Due to work and the daily grind of life, I was unable to hunt Alaska frequently this fall. Knowing that the Thanksgivng holiday coincides with the opening Pennsylvania deer rifle season, I could potentially make up for lost time in the woods. This year Jordan Pokryfki decided she wanted to partake in the annual whitetail hunting festivities. After several days of hard work an preparation, this hunting season was about to pay off. Hanging tree stands, putting out trail cameras, sprinkling doe urine on our feet, you know the works…
I even resurrected the dead this year. I cut off and froze my last years buck’s tarsal glands, thawing them out and dragging them to Jordy’s and my tree stand. This drag mark made deer think that we were just another deer, possibly an old herd member.
We woke up at 430am, showered then began eating breakfast. Slamming three cups of coffee, Jordan, Auggie, and I were ready to attack the woods. Auggie headed to his tree stand, while Jordy and I headed for the double tree stand at the top of Allegheny ridge.
Jordan and I arrived at the double stand around o dark thirty(6:15am). We climbed into the stand and lashed our saftey harnesses to our anchor tree. We sipped on coffee till the sun rose, then began to wait. The waiting and the freezing was the hardest part, although we were determined. The one factor during opening season hunters can rely on is that close to a million hunters, maybe more, hunt Pennsylvania opening deer season. With hundreds, maybe thousands, of coordinated drives, hunters no-doubt move deer. Sitting and waiting a good travel corridor is often the most boring but most successful technique.
Jordy and I waited and saw eight doe run by at mock speed. Then it was silent for an hour or so, a small six point buck came strolling right past our stand at 40 yards. Three points a side is legal in the county we hunt, so I asked Jordy to put her cross hairs on the buck. She did and said, let’s let this guy get bigger for next year. Tapping cou on this small buck Jordan demonstrated traits of a seasoned veteran to the outdoors.
Letting the smaller bucks get bigger for the next hunter is always hard to do, however is a necessary part of being a true sportsmen. After the buck caught wind of us, he took off for the next county. We sat patiently another 4 hours before Jordy spotted two bucks running a top the ridge. I grunted using my primos buck roar and they turned on a dime running exactly for our double stand. Around 70 yards I yelled “burrrrrap” then whistled. After a brief moment of communication I told jordy to shoot either buck as I saw both were eight points or better and legal to harvest in our WMU. They both stopped when they heard my mouth grunt and looked beyond our stand. Jordy and I both shot, with the plan that she went for the first buck and I went for the second buck. Jordan’s shot connected with the first buck while my shot was deflected off an oak tree branch and missed. Her deer dropped. I reloaded my rifle immediately while the second buck pranced across the forest and almost out of shooting range. He stopped for a brief moment only showing his vitals through a tangle of beech nut trees, I touched of a shot and the deer walked off. Climbing down from the tree, Jordan and I walked to examine her buck. A beautiful eight point laying on snow covered forest floor. Being so excited and proud we both hugged.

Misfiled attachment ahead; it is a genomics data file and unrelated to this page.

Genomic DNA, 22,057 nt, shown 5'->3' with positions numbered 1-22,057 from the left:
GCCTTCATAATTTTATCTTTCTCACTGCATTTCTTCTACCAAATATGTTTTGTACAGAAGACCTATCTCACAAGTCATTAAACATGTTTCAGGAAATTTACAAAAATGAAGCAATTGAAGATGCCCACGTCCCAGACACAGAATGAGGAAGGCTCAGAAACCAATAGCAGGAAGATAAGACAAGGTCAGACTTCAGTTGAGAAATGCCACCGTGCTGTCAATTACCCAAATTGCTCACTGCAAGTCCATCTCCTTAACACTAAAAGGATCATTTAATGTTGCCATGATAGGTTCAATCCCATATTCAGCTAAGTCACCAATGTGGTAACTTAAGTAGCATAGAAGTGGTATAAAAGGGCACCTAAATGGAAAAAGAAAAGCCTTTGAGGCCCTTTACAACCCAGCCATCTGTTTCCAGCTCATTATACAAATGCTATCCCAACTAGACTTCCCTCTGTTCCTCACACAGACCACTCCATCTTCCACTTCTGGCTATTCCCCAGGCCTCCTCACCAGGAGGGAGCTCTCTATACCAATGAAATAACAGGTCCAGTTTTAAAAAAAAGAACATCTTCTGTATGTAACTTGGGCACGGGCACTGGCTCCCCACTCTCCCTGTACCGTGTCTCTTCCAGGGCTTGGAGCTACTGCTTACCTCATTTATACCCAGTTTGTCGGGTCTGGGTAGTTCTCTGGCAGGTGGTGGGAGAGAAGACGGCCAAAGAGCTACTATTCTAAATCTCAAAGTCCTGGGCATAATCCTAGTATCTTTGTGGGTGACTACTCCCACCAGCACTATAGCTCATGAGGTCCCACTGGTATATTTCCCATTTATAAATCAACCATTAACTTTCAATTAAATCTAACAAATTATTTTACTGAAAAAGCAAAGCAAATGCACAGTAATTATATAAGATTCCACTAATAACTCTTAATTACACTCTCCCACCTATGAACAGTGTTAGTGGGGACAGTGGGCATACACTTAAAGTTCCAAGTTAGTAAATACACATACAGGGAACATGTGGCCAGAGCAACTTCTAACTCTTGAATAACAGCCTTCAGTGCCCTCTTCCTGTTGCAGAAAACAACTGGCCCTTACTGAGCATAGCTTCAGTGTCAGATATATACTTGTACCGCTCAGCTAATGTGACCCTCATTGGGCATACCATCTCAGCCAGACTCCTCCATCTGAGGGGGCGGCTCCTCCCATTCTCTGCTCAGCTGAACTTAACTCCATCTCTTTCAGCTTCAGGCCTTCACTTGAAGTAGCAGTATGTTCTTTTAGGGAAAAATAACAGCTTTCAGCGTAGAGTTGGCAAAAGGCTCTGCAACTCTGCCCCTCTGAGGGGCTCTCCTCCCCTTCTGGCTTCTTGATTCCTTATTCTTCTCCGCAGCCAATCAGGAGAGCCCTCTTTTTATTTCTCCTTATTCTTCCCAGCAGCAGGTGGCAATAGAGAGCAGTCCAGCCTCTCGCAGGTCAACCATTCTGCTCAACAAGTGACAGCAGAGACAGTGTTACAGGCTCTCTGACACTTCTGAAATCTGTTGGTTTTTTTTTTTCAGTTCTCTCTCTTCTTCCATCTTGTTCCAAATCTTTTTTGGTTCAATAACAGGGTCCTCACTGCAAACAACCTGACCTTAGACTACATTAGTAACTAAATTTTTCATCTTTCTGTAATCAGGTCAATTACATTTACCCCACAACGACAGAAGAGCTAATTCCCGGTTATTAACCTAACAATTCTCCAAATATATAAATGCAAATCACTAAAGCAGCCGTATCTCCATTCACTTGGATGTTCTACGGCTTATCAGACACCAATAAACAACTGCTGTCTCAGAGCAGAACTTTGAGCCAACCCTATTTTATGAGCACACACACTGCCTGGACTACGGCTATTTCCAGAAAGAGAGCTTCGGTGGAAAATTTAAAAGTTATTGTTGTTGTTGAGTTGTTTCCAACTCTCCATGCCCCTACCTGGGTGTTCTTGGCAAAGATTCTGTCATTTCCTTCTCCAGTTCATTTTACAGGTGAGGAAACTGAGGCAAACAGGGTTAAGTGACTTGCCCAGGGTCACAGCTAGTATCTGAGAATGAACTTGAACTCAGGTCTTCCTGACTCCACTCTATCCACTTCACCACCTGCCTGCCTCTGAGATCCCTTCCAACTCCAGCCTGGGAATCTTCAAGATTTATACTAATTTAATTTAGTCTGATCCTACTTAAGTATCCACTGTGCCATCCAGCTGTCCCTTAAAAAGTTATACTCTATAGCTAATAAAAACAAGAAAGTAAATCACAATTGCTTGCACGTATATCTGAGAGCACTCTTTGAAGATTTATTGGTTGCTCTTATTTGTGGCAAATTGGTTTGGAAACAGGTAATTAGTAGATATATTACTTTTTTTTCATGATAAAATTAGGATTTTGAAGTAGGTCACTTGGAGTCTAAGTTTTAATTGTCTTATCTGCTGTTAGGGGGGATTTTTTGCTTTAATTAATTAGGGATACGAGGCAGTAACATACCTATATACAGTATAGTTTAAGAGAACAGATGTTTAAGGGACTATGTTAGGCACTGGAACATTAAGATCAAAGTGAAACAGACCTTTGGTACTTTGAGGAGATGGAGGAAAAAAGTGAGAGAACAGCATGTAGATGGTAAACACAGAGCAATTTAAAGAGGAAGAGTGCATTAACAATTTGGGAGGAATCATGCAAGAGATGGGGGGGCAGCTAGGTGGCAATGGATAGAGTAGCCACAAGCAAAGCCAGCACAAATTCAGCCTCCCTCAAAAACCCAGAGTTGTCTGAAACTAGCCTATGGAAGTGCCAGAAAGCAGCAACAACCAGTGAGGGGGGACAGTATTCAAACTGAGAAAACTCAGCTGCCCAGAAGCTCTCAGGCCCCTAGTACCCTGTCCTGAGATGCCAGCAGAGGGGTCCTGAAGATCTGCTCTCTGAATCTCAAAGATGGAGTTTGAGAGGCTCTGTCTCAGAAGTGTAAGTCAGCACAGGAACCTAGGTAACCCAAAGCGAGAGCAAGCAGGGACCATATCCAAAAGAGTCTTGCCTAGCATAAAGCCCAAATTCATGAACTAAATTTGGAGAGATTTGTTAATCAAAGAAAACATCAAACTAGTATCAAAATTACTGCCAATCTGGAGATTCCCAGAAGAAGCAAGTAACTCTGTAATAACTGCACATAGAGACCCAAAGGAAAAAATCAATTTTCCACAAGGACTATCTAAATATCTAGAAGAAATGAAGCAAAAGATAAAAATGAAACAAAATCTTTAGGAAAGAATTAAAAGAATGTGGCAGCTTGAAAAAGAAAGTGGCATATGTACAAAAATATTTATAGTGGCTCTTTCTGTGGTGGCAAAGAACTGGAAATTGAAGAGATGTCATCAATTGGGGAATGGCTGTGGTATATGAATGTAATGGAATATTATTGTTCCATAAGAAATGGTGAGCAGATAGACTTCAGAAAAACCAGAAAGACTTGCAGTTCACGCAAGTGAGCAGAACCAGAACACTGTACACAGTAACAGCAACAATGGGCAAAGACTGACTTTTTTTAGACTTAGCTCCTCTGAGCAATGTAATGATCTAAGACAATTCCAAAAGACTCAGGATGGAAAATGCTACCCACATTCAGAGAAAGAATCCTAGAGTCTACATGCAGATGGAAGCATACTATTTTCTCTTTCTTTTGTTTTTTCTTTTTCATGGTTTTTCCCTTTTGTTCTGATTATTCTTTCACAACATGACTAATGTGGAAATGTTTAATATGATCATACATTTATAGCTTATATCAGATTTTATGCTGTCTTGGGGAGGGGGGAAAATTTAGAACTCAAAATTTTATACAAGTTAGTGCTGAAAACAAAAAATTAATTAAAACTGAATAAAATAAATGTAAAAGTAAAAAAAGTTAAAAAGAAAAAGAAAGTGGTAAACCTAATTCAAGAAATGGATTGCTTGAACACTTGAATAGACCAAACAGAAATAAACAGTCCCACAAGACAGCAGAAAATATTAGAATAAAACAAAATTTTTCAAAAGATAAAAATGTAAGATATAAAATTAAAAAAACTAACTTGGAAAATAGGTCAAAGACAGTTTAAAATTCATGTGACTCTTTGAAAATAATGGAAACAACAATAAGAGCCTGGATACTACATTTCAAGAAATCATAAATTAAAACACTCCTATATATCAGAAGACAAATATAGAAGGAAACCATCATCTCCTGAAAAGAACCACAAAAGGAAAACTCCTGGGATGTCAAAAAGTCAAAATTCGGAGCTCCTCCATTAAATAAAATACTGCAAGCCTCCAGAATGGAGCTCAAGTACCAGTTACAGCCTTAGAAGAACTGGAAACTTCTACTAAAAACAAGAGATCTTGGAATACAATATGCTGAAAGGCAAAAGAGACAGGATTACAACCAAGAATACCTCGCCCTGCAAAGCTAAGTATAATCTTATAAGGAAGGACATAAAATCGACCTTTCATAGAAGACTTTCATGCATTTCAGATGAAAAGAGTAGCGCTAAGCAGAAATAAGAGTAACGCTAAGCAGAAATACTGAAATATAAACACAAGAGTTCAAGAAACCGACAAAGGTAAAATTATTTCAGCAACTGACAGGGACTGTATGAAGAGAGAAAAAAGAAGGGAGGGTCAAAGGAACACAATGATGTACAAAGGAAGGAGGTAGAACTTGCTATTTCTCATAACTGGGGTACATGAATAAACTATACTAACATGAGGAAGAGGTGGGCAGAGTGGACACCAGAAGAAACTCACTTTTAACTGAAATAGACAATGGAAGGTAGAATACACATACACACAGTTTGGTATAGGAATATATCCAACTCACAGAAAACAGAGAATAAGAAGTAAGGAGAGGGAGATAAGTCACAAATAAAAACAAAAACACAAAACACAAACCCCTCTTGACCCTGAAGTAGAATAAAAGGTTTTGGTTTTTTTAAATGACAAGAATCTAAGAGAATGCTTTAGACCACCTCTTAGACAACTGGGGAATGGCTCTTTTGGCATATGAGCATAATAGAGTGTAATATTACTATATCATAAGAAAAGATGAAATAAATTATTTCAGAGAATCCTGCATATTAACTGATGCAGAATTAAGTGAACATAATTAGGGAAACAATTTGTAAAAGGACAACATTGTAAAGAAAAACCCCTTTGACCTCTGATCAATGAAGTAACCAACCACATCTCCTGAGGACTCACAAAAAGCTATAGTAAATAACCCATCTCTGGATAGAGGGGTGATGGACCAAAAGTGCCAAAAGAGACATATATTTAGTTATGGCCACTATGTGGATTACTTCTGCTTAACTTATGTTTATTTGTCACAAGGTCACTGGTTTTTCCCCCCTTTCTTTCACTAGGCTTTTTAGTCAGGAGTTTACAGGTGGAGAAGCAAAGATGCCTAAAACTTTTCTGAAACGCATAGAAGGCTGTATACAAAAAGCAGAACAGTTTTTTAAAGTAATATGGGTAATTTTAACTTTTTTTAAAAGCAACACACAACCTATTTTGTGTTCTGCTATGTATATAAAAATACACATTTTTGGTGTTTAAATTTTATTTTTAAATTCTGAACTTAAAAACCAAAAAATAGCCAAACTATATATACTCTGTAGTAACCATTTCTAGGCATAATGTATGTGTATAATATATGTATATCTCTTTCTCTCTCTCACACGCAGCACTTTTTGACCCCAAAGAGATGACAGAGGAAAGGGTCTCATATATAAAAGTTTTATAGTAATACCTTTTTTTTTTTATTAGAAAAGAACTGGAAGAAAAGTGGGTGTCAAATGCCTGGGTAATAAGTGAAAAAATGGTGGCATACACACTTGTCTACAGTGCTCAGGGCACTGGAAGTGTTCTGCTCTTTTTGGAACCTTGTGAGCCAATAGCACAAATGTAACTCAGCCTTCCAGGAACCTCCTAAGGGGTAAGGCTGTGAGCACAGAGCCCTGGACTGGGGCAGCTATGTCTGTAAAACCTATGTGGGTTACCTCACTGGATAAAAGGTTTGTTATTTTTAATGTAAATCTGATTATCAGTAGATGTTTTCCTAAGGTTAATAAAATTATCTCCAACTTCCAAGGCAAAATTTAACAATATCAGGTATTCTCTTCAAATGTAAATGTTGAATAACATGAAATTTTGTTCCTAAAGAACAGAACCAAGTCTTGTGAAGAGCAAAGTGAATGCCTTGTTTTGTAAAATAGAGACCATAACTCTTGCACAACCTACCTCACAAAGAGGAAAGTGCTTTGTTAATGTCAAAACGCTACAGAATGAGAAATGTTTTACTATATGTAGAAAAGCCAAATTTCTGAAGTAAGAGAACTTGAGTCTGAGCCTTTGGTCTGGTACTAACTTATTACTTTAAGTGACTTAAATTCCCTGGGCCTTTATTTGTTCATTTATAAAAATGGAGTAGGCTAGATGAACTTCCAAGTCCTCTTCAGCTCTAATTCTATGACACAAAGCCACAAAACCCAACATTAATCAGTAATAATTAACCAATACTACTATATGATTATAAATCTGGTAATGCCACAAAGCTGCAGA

I decided I had better check the deer tracks and the area of the second buck, as any ethical sportsmen would do. I found no blood, however I did find hair. Following the bucks tracks in the snow, Jordan and I noticed more hair and tiny blood droplets in the snow. Following this blood track another 70 yards, I stumbled upon my buck a beautiful broken tined 10 point. Exhilarated from our successes Jordy and I both hugged again and I cheer in pure excitement. What another wonderful time spent in the woods. Hard work and preparation payed off in a big way for Jordy and I, these sportsmen could not have been happier.
DISCLAIMER: I am writing this article on a foriegn keyboard so I apoligize for spelling errors and anywords that are autocorrected.